Your Mental and Physical Health Is More Important Than Your GPA

It is no secret that college is not easy. It can be difficult to adjust to a new routine and take on new responsibilities while maintaining good grades every semester. While it is important to get involved and perform well in school, it can be easy to forget that your mental and physical health are far more important than your college GPA. As a sophomore in college, who has often struggled with remembering this, here is a list of ideas that I hope will make your college experience less stressful and more enjoyable, as it has for mine.

Say goodbye to procrastination

If I were to give my freshman year self only one piece of advice, it would be to never wait until the last minute to do anything. In high school and even as a freshman, you might be able to get away with putting things off until right before they are due, but as your schedule gets busier and you take on more responsibilities, procrastination will simply no longer suffice. Take it from someone who used to be all too familiar with putting things off. Waiting to study for that exam a few days or even the night before is just not worth the unnecessary stress and lack of sleep. With that being said, one of the best ways to break this bad habit is by getting organized.

Buy a planner

It will be your lifesaver. At the start of each semester, I find it extremely beneficial to write down important due dates in a planner that I keep close by. Even with the end of the semester approaching, it’s never too late to get organized. I recommend taking some time on a Sunday to sit and jot down all of your responsibilities for the week ahead.

Prioritize your sleep

Listen up because this is a big one. Especially as college students with finals coming up, it may be more tempting than ever to lose sleep, but by pulling that all-nighter, you risk losing the focus and recollection that comes with a good night’s sleep. Sleep deprivation can also leave a person feeling exhausted and impaired, and can lead to a person experiencing a depressed mood throughout the day, which can negatively affect your mental health.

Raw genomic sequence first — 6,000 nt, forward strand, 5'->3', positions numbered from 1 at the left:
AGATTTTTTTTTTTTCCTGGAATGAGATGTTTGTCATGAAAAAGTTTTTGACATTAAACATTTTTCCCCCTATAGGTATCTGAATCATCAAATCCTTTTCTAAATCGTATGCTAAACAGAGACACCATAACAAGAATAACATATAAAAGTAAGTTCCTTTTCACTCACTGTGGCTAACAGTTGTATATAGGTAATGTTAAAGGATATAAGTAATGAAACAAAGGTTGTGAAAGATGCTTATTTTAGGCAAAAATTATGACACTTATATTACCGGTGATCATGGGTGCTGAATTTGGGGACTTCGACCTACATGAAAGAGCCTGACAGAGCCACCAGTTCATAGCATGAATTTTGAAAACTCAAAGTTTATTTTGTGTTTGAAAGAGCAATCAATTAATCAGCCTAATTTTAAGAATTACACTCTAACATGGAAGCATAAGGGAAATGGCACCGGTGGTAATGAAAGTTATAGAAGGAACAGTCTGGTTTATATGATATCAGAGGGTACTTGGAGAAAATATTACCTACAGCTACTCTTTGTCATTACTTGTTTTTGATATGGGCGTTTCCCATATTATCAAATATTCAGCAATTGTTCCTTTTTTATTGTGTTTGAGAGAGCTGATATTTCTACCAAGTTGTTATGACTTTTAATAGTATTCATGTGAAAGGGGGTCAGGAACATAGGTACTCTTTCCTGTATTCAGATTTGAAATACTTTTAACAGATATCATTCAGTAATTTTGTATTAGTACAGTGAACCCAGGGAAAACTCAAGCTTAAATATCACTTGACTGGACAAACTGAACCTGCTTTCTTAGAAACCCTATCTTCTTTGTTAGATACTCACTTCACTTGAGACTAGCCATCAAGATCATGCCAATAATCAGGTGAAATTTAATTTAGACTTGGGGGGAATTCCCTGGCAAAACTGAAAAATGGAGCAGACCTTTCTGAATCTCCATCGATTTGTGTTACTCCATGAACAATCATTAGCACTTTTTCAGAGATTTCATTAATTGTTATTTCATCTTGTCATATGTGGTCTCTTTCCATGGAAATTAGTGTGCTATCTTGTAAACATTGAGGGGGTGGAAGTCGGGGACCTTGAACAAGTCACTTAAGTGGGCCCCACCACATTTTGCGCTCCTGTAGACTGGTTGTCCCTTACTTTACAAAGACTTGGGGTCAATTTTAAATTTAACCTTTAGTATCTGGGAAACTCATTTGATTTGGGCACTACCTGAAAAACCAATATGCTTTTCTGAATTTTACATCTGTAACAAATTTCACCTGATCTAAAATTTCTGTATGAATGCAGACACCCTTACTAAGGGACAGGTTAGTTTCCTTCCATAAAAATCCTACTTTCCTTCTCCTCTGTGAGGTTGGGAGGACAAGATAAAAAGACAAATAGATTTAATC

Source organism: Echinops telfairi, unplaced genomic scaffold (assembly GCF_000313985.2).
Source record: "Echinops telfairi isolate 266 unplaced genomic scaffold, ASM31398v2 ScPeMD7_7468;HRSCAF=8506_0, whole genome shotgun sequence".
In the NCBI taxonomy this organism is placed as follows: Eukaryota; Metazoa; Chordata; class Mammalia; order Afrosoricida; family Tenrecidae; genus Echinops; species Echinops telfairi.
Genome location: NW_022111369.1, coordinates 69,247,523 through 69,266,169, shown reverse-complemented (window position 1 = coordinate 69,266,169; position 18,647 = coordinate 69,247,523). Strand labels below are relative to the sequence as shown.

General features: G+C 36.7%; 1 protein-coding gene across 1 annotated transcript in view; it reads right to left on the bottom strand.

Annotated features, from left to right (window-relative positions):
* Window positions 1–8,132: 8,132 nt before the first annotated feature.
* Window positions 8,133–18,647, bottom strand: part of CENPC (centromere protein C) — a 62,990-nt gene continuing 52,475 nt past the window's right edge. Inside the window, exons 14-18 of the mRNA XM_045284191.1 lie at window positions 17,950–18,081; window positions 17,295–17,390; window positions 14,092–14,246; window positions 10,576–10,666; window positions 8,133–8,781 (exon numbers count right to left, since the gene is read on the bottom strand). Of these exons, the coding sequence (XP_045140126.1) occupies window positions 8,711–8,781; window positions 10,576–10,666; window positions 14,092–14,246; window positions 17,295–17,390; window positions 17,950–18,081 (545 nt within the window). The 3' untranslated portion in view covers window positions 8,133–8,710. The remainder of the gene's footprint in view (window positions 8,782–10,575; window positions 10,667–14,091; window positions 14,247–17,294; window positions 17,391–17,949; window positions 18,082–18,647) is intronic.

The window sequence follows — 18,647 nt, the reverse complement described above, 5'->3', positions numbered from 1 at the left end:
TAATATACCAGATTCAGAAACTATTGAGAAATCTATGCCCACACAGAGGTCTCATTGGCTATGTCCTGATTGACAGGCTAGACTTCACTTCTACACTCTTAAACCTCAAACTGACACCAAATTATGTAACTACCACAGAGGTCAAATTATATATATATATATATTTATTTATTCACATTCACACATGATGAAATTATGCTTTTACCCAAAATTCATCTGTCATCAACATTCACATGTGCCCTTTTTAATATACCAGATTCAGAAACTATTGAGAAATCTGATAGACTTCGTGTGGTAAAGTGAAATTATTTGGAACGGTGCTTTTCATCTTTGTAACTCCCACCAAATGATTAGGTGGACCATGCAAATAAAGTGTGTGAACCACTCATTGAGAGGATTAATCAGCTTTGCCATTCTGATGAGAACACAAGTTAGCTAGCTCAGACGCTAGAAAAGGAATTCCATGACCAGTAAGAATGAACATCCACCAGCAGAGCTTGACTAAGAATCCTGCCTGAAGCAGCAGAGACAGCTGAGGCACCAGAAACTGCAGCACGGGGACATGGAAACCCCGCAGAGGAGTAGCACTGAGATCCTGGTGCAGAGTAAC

Fuel your body

Woman doing yoga meditation on brown parquet flooring Photo by Jared Rice from Unsplash

Let’s be real. As college students, we have probably deprioritized nutrition in the past and will likely do so again in the future. While we all have busy schedules, making it easy to grab fast food meals or even skip a meal altogether. This is not a habit to get into and could be detrimental to both a person’s mood and physical functioning in the long run. Especially during finals week, remember that your physical health and wellbeing are so important, and it is not worth falling ill from not taking care of your body.

Get active

Exercise is an excellent way to get our minds performing to their best of their ability. While it may be difficult to schedule time in your day to get active, a little cardio before hitting the books can be super beneficial in helping with stamina and concentration. You don’t even have to hit the gym to get that exercise; I’ve found that walking to class instead of driving is the perfect way to stay active on a busy day.

Do something you enjoy

Lastly, and most importantly, schedule time out of your day to do something that makes you happy. On some days, you may not have much time to take a break from your busy schedule and heavy course load, but this is so important to your health. Whether it be playing with your dog or talking to your roommates, taking as little as a few minutes to do something that brings you joy will increase your mood and give your mind the mental break it needs to destress and refuel for whatever responsibilities you are about to take on.

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